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CAF's final venue choice makes mockery of Champs League

Competition can do with enhanced credibility, not perceived bias

Nkareng Matshe Sports editor
Wydad Athletic players celebrate after reaching the Caf Champions League final following Friday's 1-1 (4-2 aggregate) draw with Petro Atletico held at the Mohamed V Stadium in Morocco.
Wydad Athletic players celebrate after reaching the Caf Champions League final following Friday's 1-1 (4-2 aggregate) draw with Petro Atletico held at the Mohamed V Stadium in Morocco.
Image: BackpagePix

It is supposed to be the biggest club match on the continent, but CAF has somehow decided to shroud the Champions League final between Wydad and Al Ahly in needless controversy that takes away from the prestige of the competition.

Having long lagged far behind its European counterpart, CAF simply refuses to elevate the Champions League to a higher level by constantly dragging it into amateurish depths from which it may never emerge.

The latest blunder by the continental body to take the final to Morocco, handing Wydad full home advantage, is another indication that CAF couldn’t be bothered about the professional standing of the Champions League and its credibility, while the Uefa Champions League continues to attract new fans in droves.

Wydad, CAF wants us to believe, are innocent bystanders in the controversy as their country’s football association won a fair bid to host this year’s final. But when CAF chose the Mohammed V Stadium, Wydad’s home ground, to stage the final that oddly will be played on Monday May 30 – it became clearer that the organisation thrives on perpetual incompetence.

And this is such a pity given we had such high hopes when, after three decades of totalitarian misrule, Issa Hayatou made way for a new president at the body's Cairo headquarters in 2017.

His replacement, Ahmad Ahmad, didn’t finish his term amid claims of corruption and self-enrichment, which forced Fifa to take over and slap him with a ban.

Enter Patrice Motsepe, SA’s very own, supposedly unsoiled billionaire with reputable leadership and business skills. Motsepe has been in charge for just over a year and has to be commended for doing his part in getting the organisation back into shape. A broadcast deal that ended a two-year blackout of continental football was concluded, and new sponsors came on board.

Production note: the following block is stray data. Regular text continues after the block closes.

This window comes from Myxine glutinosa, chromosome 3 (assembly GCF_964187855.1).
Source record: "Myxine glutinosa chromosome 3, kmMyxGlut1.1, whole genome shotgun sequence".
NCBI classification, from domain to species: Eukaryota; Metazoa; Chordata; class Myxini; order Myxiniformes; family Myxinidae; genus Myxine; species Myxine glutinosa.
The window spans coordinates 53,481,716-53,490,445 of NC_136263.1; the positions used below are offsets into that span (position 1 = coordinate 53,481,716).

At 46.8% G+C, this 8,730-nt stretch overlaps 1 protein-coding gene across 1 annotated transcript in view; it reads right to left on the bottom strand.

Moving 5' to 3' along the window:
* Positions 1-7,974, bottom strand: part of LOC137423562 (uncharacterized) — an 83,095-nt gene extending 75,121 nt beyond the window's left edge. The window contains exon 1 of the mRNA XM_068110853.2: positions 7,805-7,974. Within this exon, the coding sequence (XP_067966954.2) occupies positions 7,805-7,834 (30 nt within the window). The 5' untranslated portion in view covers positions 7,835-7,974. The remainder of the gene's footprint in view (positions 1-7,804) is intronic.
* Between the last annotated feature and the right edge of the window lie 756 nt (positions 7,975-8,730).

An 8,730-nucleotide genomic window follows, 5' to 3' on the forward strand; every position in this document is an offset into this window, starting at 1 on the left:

But that’s not sufficient to absolve Motsepe’s regime of the shenanigans which have befallen CAF of late. There cannot be justification for Wydad to have home advantage in a one-legged final, especially as the decision was made so late in the competition, when it had been clear that the Moroccan side would meet Ahly in the final (thanks to the results of the first leg of the semifinals).

A more thoughtful organisation would have sought to avert any controversy and looked at neutral alternatives.

While there has been grandstanding from their side, Pitso Mosimane’s Ahly are correct to be outraged and cry “conspiracy”. But some of their complaints are so basic that they didn’t even require putting in writing as per their memorandum to CAF this week. “We would like CAF to guarantee that half of the stadium’s capacity will be allocated only for Al Ahly fans,” the Egyptian giants stated. This should be basic logic if you want even a semblance of fairness.

So unless they choose the easier way out, which is to forfeit the final, Ahly have to go play in conditions that hugely favour the opposition. Just pitching for a match which you know has purposely been set up for your rival to thrive should be a win for Ahly, regardless of the outcome.

But the biggest losers in the May 30 match will be CAF. Not only have they fixtured the biggest club final on the continent on a random Monday, they have also created uneven playing conditions, using flimsy excuses such as insufficient bids to host the final.

More damningly, all talk around the match has been about the curious choice of the venue, not the football, which could have helped elevate the competition to a status it deserves and not further haemorrhage its battered credibility.

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